Everyone else seems to be an expert door watcher. I, however, am a virgin when it comes to brown doors in Paddington.
Never before have I spent so much time watching the entrance to the maternity wing of a hospital waiting for something to happen.
I am of course at the Lindo Wing – the birthplace of many a royal baby – where another one arrived this morning.
If I look left and right, I can see a dense jungle of TV cameras, microphone stands, lights and step ladders.
Beyond them is a crowd of people, who, for whatever reason, have decided they too wish to stand in this wind tunnel on a breezy April day and watch the same brown doors as the rest of us.
Now we've had an arrival (a baby), we await the arrival of a family member who's come to see a new grandson or brother or nephew.
All morning, the conversations I overhear are about as pointless as they are possible to be: "Do you think she’s had it yet?", "Will she leave today or tomorrow?", "What do you reckon the name will be?"
The bookmakers have sent down some commentators to talk baby names.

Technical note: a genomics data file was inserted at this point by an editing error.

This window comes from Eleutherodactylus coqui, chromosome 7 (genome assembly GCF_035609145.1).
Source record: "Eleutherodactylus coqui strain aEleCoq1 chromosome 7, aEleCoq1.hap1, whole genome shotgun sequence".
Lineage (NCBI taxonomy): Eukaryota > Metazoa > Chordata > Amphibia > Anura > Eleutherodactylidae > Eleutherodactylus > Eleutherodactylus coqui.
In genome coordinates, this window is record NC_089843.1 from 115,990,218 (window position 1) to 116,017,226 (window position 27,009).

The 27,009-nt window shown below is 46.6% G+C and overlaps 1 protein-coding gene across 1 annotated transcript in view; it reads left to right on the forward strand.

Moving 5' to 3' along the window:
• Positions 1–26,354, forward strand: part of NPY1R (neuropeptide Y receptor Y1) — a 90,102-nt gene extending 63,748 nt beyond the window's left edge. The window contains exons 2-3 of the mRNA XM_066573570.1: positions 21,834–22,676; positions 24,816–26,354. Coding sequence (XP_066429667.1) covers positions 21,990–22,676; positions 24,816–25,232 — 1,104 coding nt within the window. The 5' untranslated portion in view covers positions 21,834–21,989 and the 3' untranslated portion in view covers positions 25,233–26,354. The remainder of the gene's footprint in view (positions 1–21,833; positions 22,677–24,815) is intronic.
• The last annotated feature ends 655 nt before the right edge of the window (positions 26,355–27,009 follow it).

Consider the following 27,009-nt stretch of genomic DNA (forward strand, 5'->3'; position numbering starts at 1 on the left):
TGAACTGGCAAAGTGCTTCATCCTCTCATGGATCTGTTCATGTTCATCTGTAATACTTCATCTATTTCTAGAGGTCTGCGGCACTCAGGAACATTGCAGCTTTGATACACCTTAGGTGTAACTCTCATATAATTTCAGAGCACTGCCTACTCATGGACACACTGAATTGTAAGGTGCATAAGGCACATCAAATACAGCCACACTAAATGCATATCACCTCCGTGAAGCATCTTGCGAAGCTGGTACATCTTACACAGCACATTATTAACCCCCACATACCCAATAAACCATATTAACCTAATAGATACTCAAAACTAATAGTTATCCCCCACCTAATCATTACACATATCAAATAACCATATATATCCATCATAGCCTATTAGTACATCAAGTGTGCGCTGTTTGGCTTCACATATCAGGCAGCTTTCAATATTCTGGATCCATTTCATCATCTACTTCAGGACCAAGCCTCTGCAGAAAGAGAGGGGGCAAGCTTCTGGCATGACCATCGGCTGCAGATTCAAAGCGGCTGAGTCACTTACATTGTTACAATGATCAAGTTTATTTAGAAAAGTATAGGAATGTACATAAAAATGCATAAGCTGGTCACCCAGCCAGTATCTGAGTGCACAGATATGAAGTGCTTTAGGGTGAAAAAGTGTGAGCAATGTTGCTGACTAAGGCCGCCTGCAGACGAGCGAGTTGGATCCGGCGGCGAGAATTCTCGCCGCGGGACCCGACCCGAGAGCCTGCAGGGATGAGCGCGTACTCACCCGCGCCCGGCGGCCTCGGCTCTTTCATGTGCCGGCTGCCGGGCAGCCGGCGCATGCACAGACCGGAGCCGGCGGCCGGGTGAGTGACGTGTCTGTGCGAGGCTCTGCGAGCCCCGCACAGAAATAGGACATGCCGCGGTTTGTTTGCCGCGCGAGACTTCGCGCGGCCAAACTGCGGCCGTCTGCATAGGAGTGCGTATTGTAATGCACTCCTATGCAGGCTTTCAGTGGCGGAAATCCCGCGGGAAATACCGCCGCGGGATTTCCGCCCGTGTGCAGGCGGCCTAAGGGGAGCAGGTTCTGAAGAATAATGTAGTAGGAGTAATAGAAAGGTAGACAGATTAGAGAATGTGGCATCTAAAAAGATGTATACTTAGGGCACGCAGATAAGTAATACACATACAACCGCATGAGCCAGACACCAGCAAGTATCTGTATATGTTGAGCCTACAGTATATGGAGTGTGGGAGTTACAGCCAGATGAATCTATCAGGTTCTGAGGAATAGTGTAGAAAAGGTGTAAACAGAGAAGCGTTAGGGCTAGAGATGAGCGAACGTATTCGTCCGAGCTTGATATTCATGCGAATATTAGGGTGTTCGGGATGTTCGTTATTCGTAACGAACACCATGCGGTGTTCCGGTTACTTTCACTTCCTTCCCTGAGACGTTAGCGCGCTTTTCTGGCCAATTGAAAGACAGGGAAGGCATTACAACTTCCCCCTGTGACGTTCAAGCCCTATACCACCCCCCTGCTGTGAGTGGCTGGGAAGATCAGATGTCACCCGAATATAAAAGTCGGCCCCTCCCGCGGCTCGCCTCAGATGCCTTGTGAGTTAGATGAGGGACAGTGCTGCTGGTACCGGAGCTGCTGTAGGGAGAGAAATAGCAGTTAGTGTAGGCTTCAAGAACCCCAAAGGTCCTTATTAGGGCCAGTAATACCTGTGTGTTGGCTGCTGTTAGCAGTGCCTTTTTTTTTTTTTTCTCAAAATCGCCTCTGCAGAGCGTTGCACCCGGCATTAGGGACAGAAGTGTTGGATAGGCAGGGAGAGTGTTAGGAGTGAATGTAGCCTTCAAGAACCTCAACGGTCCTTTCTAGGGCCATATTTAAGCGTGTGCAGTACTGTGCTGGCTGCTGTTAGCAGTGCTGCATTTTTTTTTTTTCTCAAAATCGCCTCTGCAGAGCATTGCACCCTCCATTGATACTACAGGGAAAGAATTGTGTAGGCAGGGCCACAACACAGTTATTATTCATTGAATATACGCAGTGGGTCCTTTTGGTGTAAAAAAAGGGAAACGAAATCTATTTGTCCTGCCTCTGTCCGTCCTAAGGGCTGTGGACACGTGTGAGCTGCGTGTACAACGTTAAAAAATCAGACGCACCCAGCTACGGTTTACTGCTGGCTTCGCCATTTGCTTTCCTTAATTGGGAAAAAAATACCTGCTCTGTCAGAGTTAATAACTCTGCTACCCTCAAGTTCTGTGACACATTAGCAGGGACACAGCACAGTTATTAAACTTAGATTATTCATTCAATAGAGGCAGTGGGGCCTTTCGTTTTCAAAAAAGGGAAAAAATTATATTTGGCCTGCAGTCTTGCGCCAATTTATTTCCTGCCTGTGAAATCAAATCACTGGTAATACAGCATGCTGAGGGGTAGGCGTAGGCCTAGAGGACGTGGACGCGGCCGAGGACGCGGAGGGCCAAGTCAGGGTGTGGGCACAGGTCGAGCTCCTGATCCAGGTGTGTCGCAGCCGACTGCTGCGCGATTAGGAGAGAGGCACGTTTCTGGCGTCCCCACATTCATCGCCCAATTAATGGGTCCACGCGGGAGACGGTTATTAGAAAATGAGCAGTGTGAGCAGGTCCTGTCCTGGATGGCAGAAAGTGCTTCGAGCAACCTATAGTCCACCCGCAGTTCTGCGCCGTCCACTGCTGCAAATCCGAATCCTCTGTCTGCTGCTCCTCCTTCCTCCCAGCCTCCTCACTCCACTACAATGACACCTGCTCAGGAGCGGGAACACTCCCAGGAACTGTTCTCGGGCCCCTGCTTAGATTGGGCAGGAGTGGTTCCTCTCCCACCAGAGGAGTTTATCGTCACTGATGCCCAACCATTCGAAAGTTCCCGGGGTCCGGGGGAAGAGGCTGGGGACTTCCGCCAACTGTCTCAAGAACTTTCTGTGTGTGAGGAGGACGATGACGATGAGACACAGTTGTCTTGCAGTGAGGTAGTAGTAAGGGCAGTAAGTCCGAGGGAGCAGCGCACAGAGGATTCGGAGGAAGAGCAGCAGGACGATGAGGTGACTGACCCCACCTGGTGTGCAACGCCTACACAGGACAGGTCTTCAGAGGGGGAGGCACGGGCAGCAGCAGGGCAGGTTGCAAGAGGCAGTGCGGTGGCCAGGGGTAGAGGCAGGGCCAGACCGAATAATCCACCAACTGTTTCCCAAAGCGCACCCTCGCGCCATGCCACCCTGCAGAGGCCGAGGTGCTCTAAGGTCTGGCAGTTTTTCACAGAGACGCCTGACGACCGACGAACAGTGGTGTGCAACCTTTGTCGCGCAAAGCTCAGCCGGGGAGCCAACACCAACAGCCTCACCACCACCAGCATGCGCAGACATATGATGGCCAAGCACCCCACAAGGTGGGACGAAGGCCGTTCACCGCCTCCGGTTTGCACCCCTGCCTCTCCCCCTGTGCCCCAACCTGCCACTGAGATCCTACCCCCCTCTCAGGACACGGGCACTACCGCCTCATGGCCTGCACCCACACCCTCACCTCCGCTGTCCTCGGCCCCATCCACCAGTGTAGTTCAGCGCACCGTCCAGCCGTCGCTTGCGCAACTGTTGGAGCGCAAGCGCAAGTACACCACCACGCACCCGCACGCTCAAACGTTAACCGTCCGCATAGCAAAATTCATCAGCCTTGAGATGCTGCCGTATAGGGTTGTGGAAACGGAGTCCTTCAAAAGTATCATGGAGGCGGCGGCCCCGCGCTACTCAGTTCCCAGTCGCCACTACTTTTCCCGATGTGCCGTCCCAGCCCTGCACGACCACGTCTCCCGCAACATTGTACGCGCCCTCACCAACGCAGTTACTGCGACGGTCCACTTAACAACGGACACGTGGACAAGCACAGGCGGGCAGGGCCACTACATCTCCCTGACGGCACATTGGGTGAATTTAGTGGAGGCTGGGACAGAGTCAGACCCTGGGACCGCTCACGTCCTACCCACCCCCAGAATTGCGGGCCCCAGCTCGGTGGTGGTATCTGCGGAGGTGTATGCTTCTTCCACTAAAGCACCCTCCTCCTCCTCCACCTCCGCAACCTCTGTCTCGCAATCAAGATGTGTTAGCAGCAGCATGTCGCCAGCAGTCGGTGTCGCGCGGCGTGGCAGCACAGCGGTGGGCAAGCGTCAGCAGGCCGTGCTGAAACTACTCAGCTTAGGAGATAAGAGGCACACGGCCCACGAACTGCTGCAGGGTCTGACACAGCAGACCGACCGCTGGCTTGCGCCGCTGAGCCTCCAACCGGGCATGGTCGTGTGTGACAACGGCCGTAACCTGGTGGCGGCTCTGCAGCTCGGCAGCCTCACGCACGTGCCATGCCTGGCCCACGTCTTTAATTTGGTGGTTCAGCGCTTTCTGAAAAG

Earlier they were discussing whether it would be a boy or a girl. (I guessed at the time the chances were around 50/50).
The Duchess of Cambridge was driven here from Kensington Palace before 6am this morning and gave birth to her third child at 11:01am.
Prince William is with her in the maternity ward, choosing to do that very modern thing of being at the birth rather than opt for the 1960s model of going down the pub and waiting for news.
The couple's oldest son, Prince George, has been at his school in Battersea as normal.
Some people love royal baby news, others absolutely hate it. But while we have a Royal Family, news it is.
And judging by the number of cameras here from across the world, most editors have concluded it is news that they want covered.
The baby boy is fifth in line to throne – so at 11:02am today, Prince Harry was bumped down to sixth.
That means Prince Andrew (remember him) falls out of the top six for the first time in since he was born.
But for now, the cameras wait.
And the brown doors to the Lindo Wing settle in for another high-pressure day at the end of a lot of lenses.